How I sold a $15 book for $130 with Fulfillment by Amazon.
The American Sniper film – based on a book – came out this week. I don’t really watch movies, but I do know it’s the #1 film right now. And it reminded me of a major coup I pulled almost exactly two years ago.
Two days later, something happened that has never happened before and will probably never happen again: I was out sourcing, and got American Sniper – a book that was #1 on Amazon- used, for $1.
A glance at the scanning app showed Amazon was selling the book for roughly $15, with no Fulfillment by Amazon (FBA) offers. The natural move would be to list the book at 25 cents below Amazon’s price, ship it in, and watch it sell the moment it hit the Amazon warehouse.
The $100 detail I almost didn’t notice
Then I spotted one detail: The merchant-fulfilled offers on Amazon were all for $30 and up. I knew what this meant….
Anytime you see merchant-fulfilled offers for more than Amazon’s offer, that’s a clear sign of one thing only: Amazon itself is all sold out. Meaning if you want it, you have to get it from a third party Amazon seller.
You’ll see this often when there is an unexpected surge in demand for a book that the publisher didn’t anticipate, and the book simply isn’t available.
This is a great situation for Fulfillment by Amazon sellers, when it happens. For one, it drives the prices for all offers up. And two, it eliminates the one Fulfillment by Amazon (FBA) competition you can never compete with: Amazon itself. That means there is literally no price ceiling, and the better the book is ranked, the higher you can price the book above the lowest merchant-fulfilled offer. And an Amazon sales rank doesn’t get higher than #1.
Pricing a #1 ranked book on Amazon: How high of a price could I get away with?
When Amazon sells out, it doesn’t sell out for long. Amazon knows it’s losing out on a ton of money, and it’s doing whatever it can to get that book back in print. So I knew the window of Amazon being sold out was a small one.
The question was: How high could I price a #1 bestselling book and expect it to still sell? If I didn’t have to fear Amazon getting copies back in stock, I would price it at $250, knowing that someone would (eventually) pay that much to get the next-day or second-day shipping. Don’t ask me why anyone needs a book from Amazon that urgently, but it happens all the time. Especially with books ranked this well.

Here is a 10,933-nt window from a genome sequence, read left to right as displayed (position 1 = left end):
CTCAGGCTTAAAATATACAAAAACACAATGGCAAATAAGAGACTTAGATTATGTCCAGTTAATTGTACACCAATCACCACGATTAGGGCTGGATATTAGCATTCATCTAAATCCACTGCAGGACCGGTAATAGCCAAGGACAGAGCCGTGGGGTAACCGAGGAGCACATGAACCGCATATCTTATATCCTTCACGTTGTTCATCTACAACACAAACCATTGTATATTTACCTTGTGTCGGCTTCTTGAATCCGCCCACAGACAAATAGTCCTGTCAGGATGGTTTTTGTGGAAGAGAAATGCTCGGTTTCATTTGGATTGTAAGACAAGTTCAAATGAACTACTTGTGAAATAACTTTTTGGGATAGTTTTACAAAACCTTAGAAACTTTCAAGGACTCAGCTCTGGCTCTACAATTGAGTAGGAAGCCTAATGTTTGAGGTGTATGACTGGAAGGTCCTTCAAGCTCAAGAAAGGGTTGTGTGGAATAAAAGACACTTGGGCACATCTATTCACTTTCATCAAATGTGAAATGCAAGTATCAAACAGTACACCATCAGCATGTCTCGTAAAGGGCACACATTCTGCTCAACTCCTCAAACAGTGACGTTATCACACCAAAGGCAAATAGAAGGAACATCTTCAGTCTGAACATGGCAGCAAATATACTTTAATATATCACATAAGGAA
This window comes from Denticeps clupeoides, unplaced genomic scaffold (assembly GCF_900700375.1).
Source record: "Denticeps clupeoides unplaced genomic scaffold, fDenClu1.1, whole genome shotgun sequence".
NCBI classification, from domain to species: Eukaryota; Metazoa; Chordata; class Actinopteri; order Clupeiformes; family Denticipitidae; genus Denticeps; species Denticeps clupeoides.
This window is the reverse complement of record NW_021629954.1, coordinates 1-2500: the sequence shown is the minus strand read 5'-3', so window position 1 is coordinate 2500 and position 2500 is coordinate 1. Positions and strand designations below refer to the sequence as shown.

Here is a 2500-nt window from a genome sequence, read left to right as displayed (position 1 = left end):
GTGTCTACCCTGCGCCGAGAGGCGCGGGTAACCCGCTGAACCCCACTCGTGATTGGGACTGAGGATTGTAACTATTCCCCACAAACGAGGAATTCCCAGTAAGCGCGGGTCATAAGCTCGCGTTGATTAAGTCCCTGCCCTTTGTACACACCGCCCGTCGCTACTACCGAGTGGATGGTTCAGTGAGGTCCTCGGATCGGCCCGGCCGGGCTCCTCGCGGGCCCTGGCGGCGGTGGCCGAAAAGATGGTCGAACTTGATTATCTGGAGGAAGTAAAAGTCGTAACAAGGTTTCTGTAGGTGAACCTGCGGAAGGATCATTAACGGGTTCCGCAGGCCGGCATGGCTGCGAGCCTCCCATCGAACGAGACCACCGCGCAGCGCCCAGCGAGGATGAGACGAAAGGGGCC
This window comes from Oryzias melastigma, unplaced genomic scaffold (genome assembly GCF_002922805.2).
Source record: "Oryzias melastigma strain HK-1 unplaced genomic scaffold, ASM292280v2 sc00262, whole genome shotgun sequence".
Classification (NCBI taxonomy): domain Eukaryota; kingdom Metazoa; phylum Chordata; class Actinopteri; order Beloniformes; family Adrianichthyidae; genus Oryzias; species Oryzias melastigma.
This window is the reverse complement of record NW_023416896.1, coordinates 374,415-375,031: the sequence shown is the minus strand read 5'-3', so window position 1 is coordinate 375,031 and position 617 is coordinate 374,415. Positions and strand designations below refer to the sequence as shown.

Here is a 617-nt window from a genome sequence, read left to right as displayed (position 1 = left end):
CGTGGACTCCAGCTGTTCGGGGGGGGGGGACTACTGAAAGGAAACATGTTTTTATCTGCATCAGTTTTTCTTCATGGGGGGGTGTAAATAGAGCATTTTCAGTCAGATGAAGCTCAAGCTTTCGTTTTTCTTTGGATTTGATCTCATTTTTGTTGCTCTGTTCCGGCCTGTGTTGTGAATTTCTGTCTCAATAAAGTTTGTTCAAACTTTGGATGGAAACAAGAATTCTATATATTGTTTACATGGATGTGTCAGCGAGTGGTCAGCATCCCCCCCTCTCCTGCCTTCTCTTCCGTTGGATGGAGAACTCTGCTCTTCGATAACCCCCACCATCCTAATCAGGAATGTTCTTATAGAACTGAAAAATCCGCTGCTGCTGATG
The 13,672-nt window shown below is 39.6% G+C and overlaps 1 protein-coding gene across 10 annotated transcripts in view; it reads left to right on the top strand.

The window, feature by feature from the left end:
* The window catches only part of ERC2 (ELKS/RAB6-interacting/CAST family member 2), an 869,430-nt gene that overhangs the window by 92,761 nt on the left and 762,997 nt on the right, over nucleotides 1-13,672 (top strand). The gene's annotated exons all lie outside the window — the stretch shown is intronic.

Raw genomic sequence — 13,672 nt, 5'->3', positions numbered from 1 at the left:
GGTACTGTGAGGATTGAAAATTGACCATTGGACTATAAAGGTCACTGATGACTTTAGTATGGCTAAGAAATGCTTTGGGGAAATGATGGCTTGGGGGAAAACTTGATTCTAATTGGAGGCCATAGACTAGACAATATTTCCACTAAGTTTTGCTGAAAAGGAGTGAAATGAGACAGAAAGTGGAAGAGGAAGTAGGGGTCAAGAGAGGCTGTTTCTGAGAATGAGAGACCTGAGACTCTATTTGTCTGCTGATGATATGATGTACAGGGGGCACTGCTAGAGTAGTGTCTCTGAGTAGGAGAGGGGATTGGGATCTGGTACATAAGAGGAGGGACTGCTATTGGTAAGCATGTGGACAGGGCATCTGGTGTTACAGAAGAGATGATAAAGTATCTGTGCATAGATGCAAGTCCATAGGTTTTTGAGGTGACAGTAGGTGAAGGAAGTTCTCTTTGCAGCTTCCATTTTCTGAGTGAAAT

A book ranked #1 on Amazon is selling thousands and thousands of copies a day. At that volume, it is a virtual certainty that there is at least one person a day who is so desperate to get the book next-day that they’ll pay $100+ dollars more for it. Or, someone for whom money is literally no object and can pay $100+ more just to get it a little sooner. I could probably get away with anything when pricing a #1 book.
I didn’t have to examine the question too closely. There were several Fulfillment by Amazon (FBA) offers, and they were all at $130. Ironically, they were all from apex_media, possibly the biggest FBA mega-seller, who foolishly price everything at a flat $3.99 above merchant fulfilled offers.
In this instance, either by a fluke or a rare and conscious effort to capitalize on the pricing leverage Fulfillment by Amazon offers, they ignored the $30 MF offers and priced $100 higher, at $130.
So I matched the $130 price.
The clock starts ticking…
…then I ran to the UPS store.
Once there, I sent it overnight, next-day shipping to the Amazon warehouse. I think it cost $30. The reason I did this should be obvious: I needed to get it up on Amazon before Amazon itself got more copies back in stock.
And my copy sold for $130 that day.
There’s no way to systematize the identification and sourcing of sold-out Amazon offers. But you can be prepared when they happen.
First – and this is a long shot – but if an item enjoys a sudden surge in media attention, and you have it in stock, you should run to your computer and check the price (and rank) immediately. There’s a good chance you should raise the price.
Second, if you notice Amazon is sold out of a book, and you don’t have a copy yourself, that’s a cue you should immediately start combing the internet for other copies you can flip on Amazon for a huge profit.
Third – and this is a more regularly relevant scenario – take note when listing if the merchant fulfilled offers are higher than Amazon’s price. That usually means Amazon is sold out. Clicking over to the product page will confirm (It will read “Temporarily out of stock” in Amazon’s listing). Price accordingly.
Above and beyond all else, learn to develop a feel for the relationship between Amazon sales rank and how high of a price you can get away with. With this book, it should have been obvious. A rank of #1 means you can get away with anything.
And I have $100 extra dollars to prove it.